The Q&A Archives: 4,500 ft up in Sierra Nev. Mtns. zone catagory inapplicable

Question: I still get placed in coastal, inland valley zone. It doesn't work. I get freezing winters w/ last frost early june. icy damp mountain mist and mild summers. Snow, Heavy winds. I can never get an accurate reference for my area. Need plants that can be hardy up to 0* farenheidt. Like things that are evergreen or come back every year. Like COLOR!!!!! Also...problems with deer and gophers

Answer: I know it's difficult to find your zone when your elevation is high, so your best choices of plants are those that are hardy to zero degrees and below. Any plant hardy in USDA zones 1-6 would grow well in your landscape. Here's a list of plants suitable for USDA zones 1-6:

Dwarf birch; Crowberry; Quaking aspen; Pennsylvannia cinquefoil; Lapland rhododendron; Netleaf willow; Paper birch; Bunchberry dogwood; Silverberry; Eastern larch; Bush cinquefoil; American cranberry bush; Japanese bayberry; Russian olive;
Common juniper; Tartarian honeysuckle; Siberian crabapple; American arborvitae; Sugar maple; Panicle hydrangea; Chinese juniper; Amur River privet; Virginia creeper; Vanhoutte spirea; Flowering dogwood; Slender deutzia; Common privet;
Boston ivy; Japanese rose; Japanese yew; Japanese maple; Common box; Winter creeper; American holly. With these suggestions as the backbone of your landscape, you can use perennials and seasonal annuals to bring color to your garden.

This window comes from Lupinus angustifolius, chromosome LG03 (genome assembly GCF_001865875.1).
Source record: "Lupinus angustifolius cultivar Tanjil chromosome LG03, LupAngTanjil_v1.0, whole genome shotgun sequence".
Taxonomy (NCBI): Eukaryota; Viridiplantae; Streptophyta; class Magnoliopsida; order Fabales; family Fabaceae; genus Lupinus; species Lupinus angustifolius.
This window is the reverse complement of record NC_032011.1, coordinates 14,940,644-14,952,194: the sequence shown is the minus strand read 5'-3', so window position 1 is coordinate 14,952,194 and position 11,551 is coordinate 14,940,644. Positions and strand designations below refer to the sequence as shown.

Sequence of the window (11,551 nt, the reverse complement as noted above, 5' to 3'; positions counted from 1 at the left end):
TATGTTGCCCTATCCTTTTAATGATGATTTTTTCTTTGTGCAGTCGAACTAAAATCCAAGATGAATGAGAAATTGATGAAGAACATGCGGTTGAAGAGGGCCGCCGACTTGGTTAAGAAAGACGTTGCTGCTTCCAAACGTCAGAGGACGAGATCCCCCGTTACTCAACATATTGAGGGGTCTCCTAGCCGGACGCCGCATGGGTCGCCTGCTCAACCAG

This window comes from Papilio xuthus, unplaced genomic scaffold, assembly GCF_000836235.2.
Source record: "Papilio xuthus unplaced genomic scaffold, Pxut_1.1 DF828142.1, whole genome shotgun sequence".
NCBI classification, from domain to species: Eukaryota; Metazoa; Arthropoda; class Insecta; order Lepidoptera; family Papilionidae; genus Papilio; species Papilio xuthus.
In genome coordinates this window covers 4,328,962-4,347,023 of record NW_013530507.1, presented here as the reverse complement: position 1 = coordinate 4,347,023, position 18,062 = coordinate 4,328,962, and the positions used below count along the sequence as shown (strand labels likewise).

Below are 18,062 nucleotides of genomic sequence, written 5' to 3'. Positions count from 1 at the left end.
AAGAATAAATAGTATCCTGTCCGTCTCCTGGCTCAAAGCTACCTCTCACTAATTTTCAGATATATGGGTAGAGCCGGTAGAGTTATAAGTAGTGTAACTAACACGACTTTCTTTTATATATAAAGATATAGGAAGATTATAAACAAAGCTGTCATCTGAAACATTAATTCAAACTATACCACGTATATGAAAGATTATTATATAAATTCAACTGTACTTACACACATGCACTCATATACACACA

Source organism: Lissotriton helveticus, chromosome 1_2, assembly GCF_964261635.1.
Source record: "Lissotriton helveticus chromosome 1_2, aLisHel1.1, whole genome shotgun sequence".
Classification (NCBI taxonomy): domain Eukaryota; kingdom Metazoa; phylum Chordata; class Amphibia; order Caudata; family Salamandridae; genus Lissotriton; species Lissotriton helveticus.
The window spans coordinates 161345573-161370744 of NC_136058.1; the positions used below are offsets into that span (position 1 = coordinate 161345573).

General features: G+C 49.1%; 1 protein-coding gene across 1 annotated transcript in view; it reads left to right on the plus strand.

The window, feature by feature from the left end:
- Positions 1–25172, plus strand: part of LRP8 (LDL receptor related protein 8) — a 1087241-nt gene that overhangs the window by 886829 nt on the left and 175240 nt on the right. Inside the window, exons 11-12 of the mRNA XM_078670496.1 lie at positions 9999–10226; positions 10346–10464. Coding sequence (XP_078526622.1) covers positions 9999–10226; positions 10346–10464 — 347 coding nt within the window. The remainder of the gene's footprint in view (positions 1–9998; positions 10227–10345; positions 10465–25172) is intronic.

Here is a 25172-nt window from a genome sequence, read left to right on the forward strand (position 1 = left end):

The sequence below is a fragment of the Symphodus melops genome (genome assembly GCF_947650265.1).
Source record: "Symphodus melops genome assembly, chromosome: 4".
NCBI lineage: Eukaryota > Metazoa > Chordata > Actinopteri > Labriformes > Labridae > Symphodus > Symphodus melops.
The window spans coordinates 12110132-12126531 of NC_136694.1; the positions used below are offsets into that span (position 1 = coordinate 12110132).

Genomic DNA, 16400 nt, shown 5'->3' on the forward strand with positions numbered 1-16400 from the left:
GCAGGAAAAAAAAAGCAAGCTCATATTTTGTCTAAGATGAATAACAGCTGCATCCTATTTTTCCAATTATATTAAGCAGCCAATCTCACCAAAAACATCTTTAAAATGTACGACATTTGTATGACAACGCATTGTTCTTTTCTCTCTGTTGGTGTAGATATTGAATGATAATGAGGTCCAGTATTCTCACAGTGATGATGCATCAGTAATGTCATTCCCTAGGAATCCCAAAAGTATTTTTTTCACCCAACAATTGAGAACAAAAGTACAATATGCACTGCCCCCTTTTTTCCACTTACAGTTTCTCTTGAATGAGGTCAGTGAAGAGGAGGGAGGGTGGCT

Hardy perennials include daylily, stargazer lily, gay feather, hosta, bellflower, pennstemon, obedient plant, coneflower, peony, poppies, aster, delphinium, coral bells, salvia, globe thistle, hollyhock, bleeding heart, primrose, columbine, pinks, basket of gold, coreopsis, campanula, monarda, scabiosa, phlox, forget me nots, and hardy carnations. Fill in with either cool season or warm season annuals (depending upon season!), and you'll have an attractive garden. When looking at unfamiliar plants, try to find those with "Siberian" on the plant label and you know they survive even the coldest winters. Some examples include:

Siberian Iris (Iris sibirica), Siberian tea (Bergenia crassifolia), Honeyberries (Lonicera kamchatika), Achillea sibirica ssp. camtschatica, Siberian squill (Scilla sibirica), Siberian dogwood (Cornus alba sibirica), Siberian bugloss (Brunnera macrophylla), Siberian Miner's lettuce (Claytonia sibirica), Siberian Primrose (Primula siberica), Siberian columbine (Aquilegia glandulosa), Siberian foxglove (Digitalis sibirica), Siberian Solomon's Seal (Polygonatum sibiricum), Siberian Globeflower (Trollius ircuticus), Siberian Bellflower (Campanula sibirica), Siberian Lily (Lilium pumilum), Nepeta sibirica, etc.

Hope these hints help you find just the right plants for your landscape!

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